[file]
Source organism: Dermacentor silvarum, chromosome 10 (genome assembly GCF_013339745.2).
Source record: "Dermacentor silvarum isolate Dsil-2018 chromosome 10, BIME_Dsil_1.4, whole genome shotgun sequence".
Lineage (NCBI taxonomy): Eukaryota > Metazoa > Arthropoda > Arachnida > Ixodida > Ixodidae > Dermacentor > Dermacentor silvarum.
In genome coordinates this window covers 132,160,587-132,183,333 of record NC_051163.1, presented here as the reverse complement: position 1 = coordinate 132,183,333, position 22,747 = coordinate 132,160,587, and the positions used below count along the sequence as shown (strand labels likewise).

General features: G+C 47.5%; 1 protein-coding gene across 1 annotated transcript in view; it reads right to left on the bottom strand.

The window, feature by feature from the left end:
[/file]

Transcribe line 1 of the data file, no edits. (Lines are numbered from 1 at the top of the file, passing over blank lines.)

Source organism: Dermacentor silvarum, chromosome 10 (genome assembly GCF_013339745.2).